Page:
Goldman Sachs (NYSE:GS) is known for a few things, and one of them frequently delivers earnings numbers well above analysts’ estimates. It’s no surprise, then, that investors were disappointed by the bank’s rare failure in its recent fourth quarter report. In this crazy live Video clip recorded on January 20Fool contributors Matt Frankel and Jason Hall discuss whether Goldman looks like a smart stock to buy on a downside.
Matt Frankel: Goldman Sachs was actually pretty big after earnings. Goldman is known for, if analysts are expecting, say, $8 a share of earnings, Goldman will show $15. They are well known for blowing up expectations every quarter. You know this trend. It was a rare miss on Goldman Sachs’ bottom line, they missed earnings expectations. The main reason I mentioned expenses is that their operating expenses were up 23% year over year and were $500 million higher than what analysts thought. they would be.
It’s a recipe for missing gains here. A higher salary was a big reason they cited. Overall, Goldman had a good year, maintained its number one share in M&A equity underwriting, investment banking revenue grew 45%. Listen to this. Goldman produced the highest all-time revenue and earnings for the bank in 2021, $59.45 earnings per share. That means the stock is trading for Western at six times its trailing earnings. Six times. Looking ahead, and here’s my theory as to why Goldman isn’t profiting as much from rising interest rates as its counterparts.
Jason Hall: Yeah, actually, there could be challenges to a lot of mergers and acquisitions and that sort of thing.
Frankel: To the right. Rising interest rates and inflation could certainly slow mergers and acquisitions, could slow debt underwriting, in particular. Companies don’t want to issue new debt when interest rates are higher. Their consumer banking division is currently about 2% of their revenue, it’s growing fast, but it’s 2%. They cannot pass on the benefit of higher interest rates to their customers in the same way as a Bank of America (NYSE: BAC) would like.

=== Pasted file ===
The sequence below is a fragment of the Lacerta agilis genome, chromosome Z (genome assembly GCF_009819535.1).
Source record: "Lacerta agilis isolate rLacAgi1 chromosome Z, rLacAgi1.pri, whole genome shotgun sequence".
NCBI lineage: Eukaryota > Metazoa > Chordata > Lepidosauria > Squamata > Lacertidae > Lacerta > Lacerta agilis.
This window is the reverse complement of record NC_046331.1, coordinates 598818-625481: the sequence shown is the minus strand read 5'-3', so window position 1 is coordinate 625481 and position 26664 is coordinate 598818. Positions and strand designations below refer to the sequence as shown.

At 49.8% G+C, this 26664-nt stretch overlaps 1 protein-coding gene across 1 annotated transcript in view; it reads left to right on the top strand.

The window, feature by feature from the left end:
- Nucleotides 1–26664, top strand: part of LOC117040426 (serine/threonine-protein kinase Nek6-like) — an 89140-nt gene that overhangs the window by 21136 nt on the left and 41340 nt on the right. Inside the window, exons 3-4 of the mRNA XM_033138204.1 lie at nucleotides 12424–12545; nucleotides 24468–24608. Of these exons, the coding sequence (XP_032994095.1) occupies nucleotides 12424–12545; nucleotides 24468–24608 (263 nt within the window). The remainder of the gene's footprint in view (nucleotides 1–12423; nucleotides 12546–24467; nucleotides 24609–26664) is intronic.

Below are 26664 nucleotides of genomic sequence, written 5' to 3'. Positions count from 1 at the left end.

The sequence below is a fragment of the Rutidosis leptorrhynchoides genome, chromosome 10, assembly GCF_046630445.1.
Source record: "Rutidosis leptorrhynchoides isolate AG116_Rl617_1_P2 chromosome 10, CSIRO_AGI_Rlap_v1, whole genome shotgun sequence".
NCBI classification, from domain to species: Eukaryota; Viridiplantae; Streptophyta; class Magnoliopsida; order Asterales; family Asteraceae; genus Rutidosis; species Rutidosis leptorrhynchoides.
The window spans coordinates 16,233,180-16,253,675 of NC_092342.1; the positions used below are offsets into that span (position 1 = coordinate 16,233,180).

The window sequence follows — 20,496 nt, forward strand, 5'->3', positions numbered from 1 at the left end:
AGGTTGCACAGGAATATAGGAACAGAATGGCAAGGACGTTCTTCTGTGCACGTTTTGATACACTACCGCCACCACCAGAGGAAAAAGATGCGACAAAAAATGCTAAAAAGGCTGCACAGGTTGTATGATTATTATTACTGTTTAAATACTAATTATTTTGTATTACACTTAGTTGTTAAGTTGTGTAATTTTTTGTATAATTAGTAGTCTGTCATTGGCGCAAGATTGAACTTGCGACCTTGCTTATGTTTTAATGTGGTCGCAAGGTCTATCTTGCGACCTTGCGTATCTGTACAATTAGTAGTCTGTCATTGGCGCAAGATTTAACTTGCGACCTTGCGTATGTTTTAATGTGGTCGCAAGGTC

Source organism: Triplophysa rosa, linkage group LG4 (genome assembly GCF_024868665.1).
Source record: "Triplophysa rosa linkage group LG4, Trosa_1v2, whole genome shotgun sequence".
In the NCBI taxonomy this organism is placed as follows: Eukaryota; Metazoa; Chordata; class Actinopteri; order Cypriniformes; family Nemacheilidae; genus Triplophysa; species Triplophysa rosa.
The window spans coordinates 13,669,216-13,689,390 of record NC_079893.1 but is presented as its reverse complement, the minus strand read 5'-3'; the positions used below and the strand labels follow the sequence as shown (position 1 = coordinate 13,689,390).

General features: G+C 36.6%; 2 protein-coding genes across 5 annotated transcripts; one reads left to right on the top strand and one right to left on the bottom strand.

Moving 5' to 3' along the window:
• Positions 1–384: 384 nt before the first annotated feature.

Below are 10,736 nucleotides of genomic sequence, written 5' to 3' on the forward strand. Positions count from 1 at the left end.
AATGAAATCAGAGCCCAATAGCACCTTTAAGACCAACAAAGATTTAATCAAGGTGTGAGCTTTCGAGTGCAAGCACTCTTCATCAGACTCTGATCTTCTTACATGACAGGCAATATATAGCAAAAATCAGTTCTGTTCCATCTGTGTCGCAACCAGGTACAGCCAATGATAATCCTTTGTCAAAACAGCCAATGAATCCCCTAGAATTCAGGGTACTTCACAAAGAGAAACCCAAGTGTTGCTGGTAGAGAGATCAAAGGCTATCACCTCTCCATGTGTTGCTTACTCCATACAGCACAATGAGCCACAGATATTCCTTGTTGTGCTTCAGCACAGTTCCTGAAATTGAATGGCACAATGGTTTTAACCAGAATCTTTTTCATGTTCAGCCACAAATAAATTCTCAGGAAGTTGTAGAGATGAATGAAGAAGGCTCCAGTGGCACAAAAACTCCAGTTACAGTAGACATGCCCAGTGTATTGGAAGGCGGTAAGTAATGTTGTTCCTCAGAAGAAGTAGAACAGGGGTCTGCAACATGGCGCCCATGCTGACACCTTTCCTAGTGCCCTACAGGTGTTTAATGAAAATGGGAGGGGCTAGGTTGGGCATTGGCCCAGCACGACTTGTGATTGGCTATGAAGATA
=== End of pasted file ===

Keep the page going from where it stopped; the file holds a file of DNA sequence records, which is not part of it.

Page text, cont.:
Room: Yeah and the other thing as well is we’ve also seen you were talking about credit quality and with Bank of America the flip side because Goldman is developing this commercial bank and actually had to increase their provisions a bit for credit losses because their credit card business is growing so fast that they haven’t figured it out. It’s artificial, but they didn’t get this increase in income by freeing up capital.
Frankel: Yeah. I’m a big bull on Goldman Sachs when it comes to their consumer banking potential and people who listened to me know that. They just got into the credit card business about a year and a half ago?
Frankel: They have Apple (NASDAQ:AAPL)they have General Engines (NYSE:GM). Any bank would love to have Apple as a credit card partner. It’s a pretty impressive first.
This article represents the opinion of the author, who may disagree with the “official” recommendation position of a high-end advice service Motley Fool. We are heterogeneous! Challenging an investing thesis — even one of our own — helps us all think critically about investing and make decisions that help us become smarter, happier, and wealthier.